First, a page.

Craniosynostosis

From Cat
Suspect craniosynostosis in a 6-week-old Persian, with anterior deviation of the cranium. Photo courtesy Dr Jim Euclid
Radiograph of above cat, showing dorsal ridging of the squama frontalis bones. Courtesy Dr Jim Euclid
CT scan of above kitten showing prominent dorsal ridging of anterior cranium. Courtesy Dr Jim Euclid

Feline craniosynostosis is a rare congenital disease characterized by early closure of cranial suture lines, leading to cranial skeletal malformations[1].

In cats, a breed predisposition has been reported in the Persian[2] and this developmental anomaly appears to be a genetic disease unrelated to bony defects observed with nutritional secondary hyperparathyroidism.

In humans, this disease is an autosomal-recessive hereditary condition[3] caused by premature fusion of temporal growth plates resulting in dorsal or rostral deviations of the skull.

Hereditary human craniosynostoses are caused by mutations in the fibroblast growth factor receptor 1, 2 or 3 (FGFR1, FGFR2, FGFR3) genes as well as a transcription factor gene called transcription factor TWIST. The diagnosis of non-syndromic craniosynostosis is specifically based on the identification of a mutation in the fibroblast growth factor receptor 3 (FGFR3) gene[4]. Human craniosynostosis can also be a congenital disease due to exposure to mutagens in utero (particularly cyclophosphamide[5], nitrosatable drugs[6] or processed meats[7]).

In human craniosynostosis, visual deficits are commonly observed associated with this condition, due primarily to abnormal displacement of the cribriform plate and ethmoid turbinates, resulting in compression of the optic chiasma. In dogs, which have a form of deliberate craniosynostosis, as is seen in brachycephalic dog breeds such as the Pug or Boxer, concurrent visual deficits are not normally evident, despite low olfactory bulb angles and ventral olfactory bulb orientations[8].

Unlike humans where concurrent open fontanelles, chiari malformations, visual impairments and cerebral hypertension are frequently associated with this condition, these symptoms have neither been reported or detected in cats. Despite this, the growth plate-dependent nature of cranial development in cats is similar to most other mammals, and it is likely this condition occurs but has yet to be academically reported.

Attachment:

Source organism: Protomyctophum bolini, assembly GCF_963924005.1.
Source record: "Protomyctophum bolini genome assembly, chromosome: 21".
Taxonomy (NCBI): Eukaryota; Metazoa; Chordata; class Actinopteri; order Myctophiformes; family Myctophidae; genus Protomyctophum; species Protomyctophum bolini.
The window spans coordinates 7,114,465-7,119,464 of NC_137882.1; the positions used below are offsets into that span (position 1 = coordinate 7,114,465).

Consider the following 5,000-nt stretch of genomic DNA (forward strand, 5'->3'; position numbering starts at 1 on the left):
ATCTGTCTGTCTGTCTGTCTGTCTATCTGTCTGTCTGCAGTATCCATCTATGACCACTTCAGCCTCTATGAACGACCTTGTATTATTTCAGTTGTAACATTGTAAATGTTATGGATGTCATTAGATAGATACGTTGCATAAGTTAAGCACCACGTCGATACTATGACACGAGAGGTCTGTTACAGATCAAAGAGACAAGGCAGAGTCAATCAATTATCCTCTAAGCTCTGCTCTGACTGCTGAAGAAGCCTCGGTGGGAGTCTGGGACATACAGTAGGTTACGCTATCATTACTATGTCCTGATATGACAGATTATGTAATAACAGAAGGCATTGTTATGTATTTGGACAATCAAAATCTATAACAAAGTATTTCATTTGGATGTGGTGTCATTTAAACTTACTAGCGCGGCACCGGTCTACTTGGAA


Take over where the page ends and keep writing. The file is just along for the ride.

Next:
From anecdotal reports[9], affected cats are usually young at time of diagnosis and may present with either dorsal or rostral deviation of the cranium. Prominent ridging of the head may be palpable and this condition is frequently dismissed as an aberrant but innocuous undiagnosed malformation.

Clinically affected patients typically present with craniodorsal ridging, usually affecting the frontal bones as a symmetrical deformation.

Definitive diagnosis requires skull imaging with radiography, CT or MRI.

A differential diagnosis would include hydrocephalus (which is usually associated with neurological symptoms), brachycephalic syndrome in Persian cats, anemia-induced porotic hyperostosis[10], in utero herpesvirus infection, intracranial meningioma (usually older cats)[11] and cleft palate (mainly newborn kittens)[12].

In the majority of cases, close monitoring for symptoms such as mental developmental disorders or seizures is important.

In deteriorating cases, corrective cranioplasty or euthanasia are the only viable options.

References

  1. Vidal Sanahuja R et al (2012) Presentation of two cases of Crouzon syndrome: allelic cranio-stenotic conditions of FGFR genes. An Pediatr (Barc) 77(4):272-278
  2. Dr Jim Euclid (2013) pers comm
  3. Senarath-Yapa K et al (2012) Craniosynostosis: Molecular pathways and future pharmacologic therapy. Organogenesis Oct 1
  4. Chun K et al (2003) Screening of patients with Craniosynostosis: Molecular Strategy. American Journal of Medical Genetics 120A:470-473
  5. Enns GM et al (1999) Apparent cyclophosphamide (cytoxan) embryopathy: a distinct phenotype? Am J Med Genet 86(3):237-241
  6. Olshan AF & Faustman EM (1989) Nitrosatable drug exposure during pregnancy and adverse pregnancy outcome. Int J Epidemiol 18(4):891-899
  7. Hord NG et al (2009) Food sources of nitrates and nitrites: the physiologic context for potential health benefits. Am J Clin Nutr 90(1):1-10
  8. Hussein AK et al (2012) Effect of brachycephalic, mesaticephalic, and dolichocephalic head conformations on olfactory bulb angle and orientation in dogs as determined by use of in vivo magnetic resonance imaging. Am J Vet Res 73(7):946-951
  9. Euclid, JM (2013) pers comm
  10. Gerszten PC et al (1998) Diseases of the skull in pre-Columbian South American mummies. Neurosurgery 42(5):1145-1151
  11. Karli P et al (2013) Extracranial expansion of a feline meningioma. J Feline Med Surg Jan 7
  12. Oechtering GU et al (2010) Brachycephaly in dog and cat: a "human induced" obstruction of the upper airways. Pneumologie 64(7):450-452